Also, as I write, the mind maps change. In fact most of my diagrams grow more during the story than at the start. For me it's a way of keeping track of characters and ideas along with giving me time to examine smaller facets of the story in detail. That said, there have been plenty chapters where the map just got lost – or burned. Things came up as I was writing and so the story changed. In my first book Paradigms there was one chapter which I stared writing that ended up adding another five unplanned chapters to the book. It was a long and productive diversion that really added to the story, but the final destination still stayed the same.

So what I'm really saying here is that there is no right or wrong. There is just what is right or wrong for you. Use short stories. Play around. Experiment. Find what you are comfortable with and what works for you, then go for it.


Chris McKenna is the author of the books Bardo, Paradigms and the Truth about Faeries.

You can follow his blogs and find out more about his books and writing courses at:

Wednesday, 24 October 2012

Experimenting with new styles

I’ve been trying to do some work on a new novel. I really would like to do something more serious rather than action oriented, but the switch is not easy. The story often feels slow and bland compared to what came before. It’s like simmering a pot of water over a long time rather than boiling then cooling boiling then cooling. It’s going to take some time to get used to.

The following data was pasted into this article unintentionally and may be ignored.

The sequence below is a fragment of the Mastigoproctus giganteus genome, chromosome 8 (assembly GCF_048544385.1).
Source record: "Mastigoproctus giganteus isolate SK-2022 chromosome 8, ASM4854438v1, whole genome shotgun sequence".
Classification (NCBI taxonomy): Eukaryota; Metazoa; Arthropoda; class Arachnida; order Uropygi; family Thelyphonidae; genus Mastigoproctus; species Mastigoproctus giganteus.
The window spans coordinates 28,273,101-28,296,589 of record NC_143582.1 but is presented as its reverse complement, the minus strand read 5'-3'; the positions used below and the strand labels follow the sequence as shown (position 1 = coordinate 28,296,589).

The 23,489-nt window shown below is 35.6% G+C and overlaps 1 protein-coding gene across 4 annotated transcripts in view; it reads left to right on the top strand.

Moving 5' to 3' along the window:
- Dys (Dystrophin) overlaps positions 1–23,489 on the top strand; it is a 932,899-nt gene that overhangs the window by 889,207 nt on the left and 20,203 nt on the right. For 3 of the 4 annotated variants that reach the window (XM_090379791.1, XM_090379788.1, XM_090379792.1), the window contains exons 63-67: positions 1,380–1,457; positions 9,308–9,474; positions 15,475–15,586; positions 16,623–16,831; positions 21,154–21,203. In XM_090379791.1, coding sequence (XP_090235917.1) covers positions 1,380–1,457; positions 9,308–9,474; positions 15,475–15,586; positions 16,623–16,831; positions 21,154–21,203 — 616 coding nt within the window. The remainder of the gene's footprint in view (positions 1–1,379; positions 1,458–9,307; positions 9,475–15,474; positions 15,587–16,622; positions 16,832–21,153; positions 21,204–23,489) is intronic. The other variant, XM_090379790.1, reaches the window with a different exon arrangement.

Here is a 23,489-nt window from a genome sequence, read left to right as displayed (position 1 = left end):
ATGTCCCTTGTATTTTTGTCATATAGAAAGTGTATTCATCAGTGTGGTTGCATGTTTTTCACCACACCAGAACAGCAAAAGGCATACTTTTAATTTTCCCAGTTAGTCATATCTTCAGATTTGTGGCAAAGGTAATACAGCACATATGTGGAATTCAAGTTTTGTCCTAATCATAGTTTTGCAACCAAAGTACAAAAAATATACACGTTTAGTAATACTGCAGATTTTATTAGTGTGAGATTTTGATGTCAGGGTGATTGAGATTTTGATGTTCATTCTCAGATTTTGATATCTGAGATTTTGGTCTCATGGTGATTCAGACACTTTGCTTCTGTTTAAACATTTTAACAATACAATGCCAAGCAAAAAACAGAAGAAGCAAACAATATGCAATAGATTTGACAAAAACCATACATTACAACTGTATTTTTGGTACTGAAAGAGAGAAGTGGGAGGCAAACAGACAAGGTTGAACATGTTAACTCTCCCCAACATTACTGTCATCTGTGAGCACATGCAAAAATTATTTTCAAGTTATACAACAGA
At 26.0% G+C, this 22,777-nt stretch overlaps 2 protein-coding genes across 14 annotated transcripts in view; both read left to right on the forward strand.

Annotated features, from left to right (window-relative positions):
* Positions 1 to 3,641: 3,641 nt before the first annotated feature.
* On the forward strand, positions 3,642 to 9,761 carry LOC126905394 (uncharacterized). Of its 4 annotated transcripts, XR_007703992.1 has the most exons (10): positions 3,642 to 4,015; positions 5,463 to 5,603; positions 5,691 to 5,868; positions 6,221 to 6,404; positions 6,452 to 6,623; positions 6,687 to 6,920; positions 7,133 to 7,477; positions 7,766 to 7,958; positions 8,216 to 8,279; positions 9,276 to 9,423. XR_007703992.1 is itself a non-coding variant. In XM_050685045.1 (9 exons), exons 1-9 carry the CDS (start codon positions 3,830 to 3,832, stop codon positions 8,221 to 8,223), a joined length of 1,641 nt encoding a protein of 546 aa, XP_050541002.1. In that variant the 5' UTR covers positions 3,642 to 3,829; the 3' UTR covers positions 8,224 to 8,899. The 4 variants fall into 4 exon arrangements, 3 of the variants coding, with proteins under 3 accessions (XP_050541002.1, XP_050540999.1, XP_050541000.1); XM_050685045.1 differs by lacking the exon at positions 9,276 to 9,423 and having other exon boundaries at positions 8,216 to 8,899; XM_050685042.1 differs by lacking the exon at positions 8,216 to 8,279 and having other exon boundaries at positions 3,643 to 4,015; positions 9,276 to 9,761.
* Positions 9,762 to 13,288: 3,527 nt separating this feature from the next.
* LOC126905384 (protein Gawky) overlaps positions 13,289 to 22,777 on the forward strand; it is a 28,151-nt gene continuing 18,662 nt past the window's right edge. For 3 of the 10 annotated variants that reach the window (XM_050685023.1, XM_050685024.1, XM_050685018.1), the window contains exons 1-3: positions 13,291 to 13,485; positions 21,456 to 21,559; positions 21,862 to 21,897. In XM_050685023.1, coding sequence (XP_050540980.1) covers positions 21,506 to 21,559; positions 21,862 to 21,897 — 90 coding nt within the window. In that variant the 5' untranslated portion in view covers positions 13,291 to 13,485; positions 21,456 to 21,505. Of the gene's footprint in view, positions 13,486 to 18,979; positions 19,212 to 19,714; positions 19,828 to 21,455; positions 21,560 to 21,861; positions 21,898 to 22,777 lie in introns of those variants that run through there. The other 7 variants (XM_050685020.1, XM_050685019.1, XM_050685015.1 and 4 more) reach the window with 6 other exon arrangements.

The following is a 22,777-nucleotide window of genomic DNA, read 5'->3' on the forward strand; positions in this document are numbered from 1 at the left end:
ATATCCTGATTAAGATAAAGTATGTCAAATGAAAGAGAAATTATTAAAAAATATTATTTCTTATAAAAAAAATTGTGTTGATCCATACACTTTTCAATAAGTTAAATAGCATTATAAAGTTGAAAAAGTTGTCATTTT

I had started on the first chapter of the novel, but trying to go from where I left off has been tough for the second chapter and I’m questioning if I’ve told too much of the story rather than letting people see it in the first. It might be that I’m rushing the story to try and keep it busy in the way my fantasy stories are.
I think I’m going to experiment with some short story writing in different style that I can use to figure out how I want to write.

Has anyone else had much experience changing styles? Can anyone give me some advice?

Tuesday, 23 October 2012

Writing and relationships.

I had a guest over from Japan for the weekend and it was nice having someone in the house for a while. However, I did find myself feeling conscious of the amount of time I was on the computer trying to do some stuff. I couldn't have imagined starting to write at the that point, it simply would have been rude .